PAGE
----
Saturday, 16 February 2013
Candia McWilliam, 'A Case of Knives'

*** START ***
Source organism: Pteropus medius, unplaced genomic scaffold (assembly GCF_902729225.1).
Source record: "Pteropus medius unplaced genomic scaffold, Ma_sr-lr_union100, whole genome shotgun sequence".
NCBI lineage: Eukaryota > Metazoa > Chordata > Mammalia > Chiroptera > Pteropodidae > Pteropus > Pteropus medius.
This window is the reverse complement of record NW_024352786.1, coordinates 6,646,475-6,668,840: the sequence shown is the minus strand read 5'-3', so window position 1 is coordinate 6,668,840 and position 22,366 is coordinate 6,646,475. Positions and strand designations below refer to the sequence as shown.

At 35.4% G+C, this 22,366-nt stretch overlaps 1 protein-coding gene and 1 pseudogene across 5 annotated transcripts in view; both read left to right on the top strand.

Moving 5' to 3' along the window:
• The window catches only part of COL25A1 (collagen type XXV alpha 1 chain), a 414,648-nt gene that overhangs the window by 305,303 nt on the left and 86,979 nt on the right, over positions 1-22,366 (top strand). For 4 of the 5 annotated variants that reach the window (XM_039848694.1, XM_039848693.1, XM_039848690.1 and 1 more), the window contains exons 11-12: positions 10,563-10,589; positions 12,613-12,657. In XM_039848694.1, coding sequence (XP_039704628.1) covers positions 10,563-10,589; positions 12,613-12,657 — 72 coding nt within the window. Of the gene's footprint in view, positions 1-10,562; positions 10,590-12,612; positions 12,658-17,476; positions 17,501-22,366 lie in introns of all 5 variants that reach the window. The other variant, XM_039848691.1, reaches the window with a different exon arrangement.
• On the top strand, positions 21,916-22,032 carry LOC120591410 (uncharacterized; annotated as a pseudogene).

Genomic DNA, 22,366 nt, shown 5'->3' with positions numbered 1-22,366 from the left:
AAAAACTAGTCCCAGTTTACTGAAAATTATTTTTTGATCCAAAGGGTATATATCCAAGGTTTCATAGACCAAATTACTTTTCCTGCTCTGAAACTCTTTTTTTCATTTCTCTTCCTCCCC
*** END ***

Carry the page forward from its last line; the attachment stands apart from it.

I came to Candia McWilliam through her memoir, 'What To Look For In Winter' (which is the title of a Ladybird book, since you ask) which I found beautiful and painful in equal measure. This novel is too. A straight woman (I believe), McWilliam writes wonderfully well about what it (must) feel like to be a gay man cruising lovelessly while besotted with a heartless creature who may provide his downfall. Some might think her language overwrought. Not me. She gets away with it, all the time. What was she talking about here "this mawkish abdication from hope for the sake of a puppet queen"? Doesn't matter, really. And I shall steal this one "handsome as weathercocks". The plot is not promising. Handsome heart surgeon Lucas Salik, who heals little children, darling of the media, closet gay and besotted with the heartless blond Hal. His best friend is the aristocratic Scottish widow Lady Anne Cowdenbeath, who has exotic taste in clothes, and blood and untimely death in her past. Into all their lives comes Cora, twenty years old, rootless, and pregnant. Animal rights are a plot feature. I will not say more, because a spoiler would be inevitable if I did. The device she uses, that of giving each character a voice for part of the book, then taking the story on in the voice of another character, works brilliantly - and I have read a number of books where it does not, and becomes tedious. But there is real shock in some of the events. I missed my tram stop twice while reading this, and that does not happen often. Some of what happens I saw coming, and some I did not. Shocking, dark, and beautiful.